Monroe and West Monroe - Images of America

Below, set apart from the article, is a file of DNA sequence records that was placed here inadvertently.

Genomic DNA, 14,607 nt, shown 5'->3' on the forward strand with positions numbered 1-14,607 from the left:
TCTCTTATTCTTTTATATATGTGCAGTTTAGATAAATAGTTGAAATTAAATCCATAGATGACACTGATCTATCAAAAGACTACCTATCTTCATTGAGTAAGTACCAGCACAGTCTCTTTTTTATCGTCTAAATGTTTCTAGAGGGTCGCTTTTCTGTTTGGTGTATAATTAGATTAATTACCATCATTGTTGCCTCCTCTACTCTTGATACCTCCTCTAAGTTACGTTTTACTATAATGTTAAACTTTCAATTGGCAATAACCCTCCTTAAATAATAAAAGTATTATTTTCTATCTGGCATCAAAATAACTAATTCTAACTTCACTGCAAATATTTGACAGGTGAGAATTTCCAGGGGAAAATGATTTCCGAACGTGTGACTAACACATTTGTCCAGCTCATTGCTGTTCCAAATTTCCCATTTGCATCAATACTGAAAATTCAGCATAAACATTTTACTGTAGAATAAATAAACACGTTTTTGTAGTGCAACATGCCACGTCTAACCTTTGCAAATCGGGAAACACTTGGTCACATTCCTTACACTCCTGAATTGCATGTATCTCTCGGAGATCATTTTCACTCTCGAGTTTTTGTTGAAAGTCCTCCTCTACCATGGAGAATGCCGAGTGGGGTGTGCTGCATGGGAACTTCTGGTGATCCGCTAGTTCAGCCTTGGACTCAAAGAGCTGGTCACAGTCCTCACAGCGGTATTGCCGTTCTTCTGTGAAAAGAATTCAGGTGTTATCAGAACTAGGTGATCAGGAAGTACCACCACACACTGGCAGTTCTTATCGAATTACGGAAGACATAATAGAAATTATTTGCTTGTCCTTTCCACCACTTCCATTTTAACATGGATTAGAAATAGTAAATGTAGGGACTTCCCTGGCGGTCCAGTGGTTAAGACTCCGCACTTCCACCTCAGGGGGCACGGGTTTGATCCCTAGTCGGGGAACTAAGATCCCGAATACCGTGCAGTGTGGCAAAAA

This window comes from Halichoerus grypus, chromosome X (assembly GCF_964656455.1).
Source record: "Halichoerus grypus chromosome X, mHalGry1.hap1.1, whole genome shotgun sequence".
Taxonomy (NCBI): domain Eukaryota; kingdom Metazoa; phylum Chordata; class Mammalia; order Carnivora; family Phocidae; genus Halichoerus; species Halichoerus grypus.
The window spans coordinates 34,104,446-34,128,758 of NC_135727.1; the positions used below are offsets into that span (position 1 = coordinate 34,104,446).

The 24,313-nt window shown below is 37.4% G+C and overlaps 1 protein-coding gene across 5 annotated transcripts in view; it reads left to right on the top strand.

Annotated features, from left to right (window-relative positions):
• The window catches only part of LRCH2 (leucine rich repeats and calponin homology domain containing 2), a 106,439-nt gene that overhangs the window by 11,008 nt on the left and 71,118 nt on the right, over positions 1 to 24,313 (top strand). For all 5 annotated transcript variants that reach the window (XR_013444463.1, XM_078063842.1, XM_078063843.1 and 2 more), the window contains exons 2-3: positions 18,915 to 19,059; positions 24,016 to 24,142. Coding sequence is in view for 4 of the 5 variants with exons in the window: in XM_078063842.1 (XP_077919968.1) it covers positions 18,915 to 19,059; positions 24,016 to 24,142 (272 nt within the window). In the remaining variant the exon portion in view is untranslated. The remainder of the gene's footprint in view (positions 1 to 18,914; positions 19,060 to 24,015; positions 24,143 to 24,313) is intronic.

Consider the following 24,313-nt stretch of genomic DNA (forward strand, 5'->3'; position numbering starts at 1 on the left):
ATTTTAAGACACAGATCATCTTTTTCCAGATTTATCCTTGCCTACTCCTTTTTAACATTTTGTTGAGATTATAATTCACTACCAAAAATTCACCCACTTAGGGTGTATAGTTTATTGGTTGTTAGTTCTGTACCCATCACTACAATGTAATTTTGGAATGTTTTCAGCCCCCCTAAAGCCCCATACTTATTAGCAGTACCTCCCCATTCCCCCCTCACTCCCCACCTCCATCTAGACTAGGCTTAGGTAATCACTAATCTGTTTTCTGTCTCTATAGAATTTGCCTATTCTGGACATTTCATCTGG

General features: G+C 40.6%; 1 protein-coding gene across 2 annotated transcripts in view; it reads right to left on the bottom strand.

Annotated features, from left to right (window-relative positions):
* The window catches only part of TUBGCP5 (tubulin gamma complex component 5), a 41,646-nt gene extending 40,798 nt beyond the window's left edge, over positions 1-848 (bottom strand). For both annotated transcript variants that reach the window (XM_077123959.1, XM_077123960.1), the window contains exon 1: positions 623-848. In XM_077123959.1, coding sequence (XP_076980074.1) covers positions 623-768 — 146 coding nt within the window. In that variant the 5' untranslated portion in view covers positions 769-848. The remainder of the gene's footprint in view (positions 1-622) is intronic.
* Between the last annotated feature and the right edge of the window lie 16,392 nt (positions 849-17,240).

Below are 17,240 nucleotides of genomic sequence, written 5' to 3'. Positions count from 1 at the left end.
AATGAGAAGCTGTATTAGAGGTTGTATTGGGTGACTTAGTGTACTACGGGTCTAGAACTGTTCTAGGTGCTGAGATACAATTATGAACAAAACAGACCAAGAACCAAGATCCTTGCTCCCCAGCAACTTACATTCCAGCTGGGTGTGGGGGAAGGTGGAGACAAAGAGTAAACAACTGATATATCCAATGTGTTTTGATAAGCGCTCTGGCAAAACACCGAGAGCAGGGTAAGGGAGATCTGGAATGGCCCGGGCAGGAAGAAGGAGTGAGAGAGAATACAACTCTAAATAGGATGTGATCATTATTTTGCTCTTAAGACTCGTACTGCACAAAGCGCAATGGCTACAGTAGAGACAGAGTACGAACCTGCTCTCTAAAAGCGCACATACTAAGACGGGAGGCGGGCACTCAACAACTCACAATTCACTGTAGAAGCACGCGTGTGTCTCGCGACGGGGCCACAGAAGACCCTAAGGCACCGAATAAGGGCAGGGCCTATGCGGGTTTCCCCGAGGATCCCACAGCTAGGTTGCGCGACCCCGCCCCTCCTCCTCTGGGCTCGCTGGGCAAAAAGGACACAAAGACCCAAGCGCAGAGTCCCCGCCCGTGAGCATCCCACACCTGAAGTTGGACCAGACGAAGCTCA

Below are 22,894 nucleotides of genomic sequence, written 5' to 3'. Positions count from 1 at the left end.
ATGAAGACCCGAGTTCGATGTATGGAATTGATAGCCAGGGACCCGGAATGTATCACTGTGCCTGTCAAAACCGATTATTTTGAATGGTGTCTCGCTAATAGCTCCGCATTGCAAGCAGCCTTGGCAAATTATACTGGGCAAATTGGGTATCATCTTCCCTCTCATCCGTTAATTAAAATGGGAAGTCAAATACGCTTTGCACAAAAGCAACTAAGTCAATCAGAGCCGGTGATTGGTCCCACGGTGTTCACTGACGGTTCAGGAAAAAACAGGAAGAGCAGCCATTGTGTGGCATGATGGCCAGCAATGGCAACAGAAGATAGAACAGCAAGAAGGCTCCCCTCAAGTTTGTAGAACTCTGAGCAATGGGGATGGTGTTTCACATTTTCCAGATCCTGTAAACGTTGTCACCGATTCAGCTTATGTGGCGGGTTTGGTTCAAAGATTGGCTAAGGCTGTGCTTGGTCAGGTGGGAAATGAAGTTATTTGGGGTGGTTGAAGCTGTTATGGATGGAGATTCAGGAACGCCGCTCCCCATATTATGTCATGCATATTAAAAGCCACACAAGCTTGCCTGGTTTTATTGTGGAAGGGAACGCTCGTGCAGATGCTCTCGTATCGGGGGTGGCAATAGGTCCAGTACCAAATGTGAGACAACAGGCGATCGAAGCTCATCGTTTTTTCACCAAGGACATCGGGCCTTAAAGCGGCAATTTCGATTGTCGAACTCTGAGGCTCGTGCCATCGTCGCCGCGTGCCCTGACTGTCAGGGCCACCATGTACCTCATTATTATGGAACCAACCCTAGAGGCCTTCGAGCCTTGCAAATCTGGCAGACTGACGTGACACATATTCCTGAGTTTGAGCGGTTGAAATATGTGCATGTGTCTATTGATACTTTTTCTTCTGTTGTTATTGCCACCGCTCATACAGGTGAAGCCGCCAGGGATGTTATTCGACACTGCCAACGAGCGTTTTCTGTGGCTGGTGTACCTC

The city of Monroe, Louisiana originated in the late 1700s with The official beginning of the Ouachita Post. French settlers, including Don Juan Filhiol with his land grant of 1,680 acres from the King of Spain, came to this region and laid the foundations for a community once known as Fort Miro but incorporated as Monroe in 1820. West Monroe (formerly Trenton) would follow in 1889 and today the two towns are separated by a river but connected in preserving their shared history. "Silver sparkling water" and "Silver River" defined Ouachita to the early Native American tribes in Northwestern Louisiana. The Ouachita tribe members were indeed the earliest known inhabitants, living on the land before the establishment of Fort Miro and the bustling villages of the 1790s. Such growth and progress led to the appearance of railroads and plantation systems in the 19th century along with showboats and the adoption of Monroe's Charter. The 20th century brought the Ouachita Parish Library in 1916; the arrival of Delta Airlines in 1927; the first radio station, KMLB, in 1930; the opening of Louisiana Junior College, now University of Louisiana at Monroe, in 1931; the organization of the Little Theatre in 1932; and a wide variety of civic, cultural, and social opportunities for the residents of Monroe and West Monroe. Memories of such grand events are coupled alongside the fond recollections of everyday life in this unprecedented volume of vintage photographs.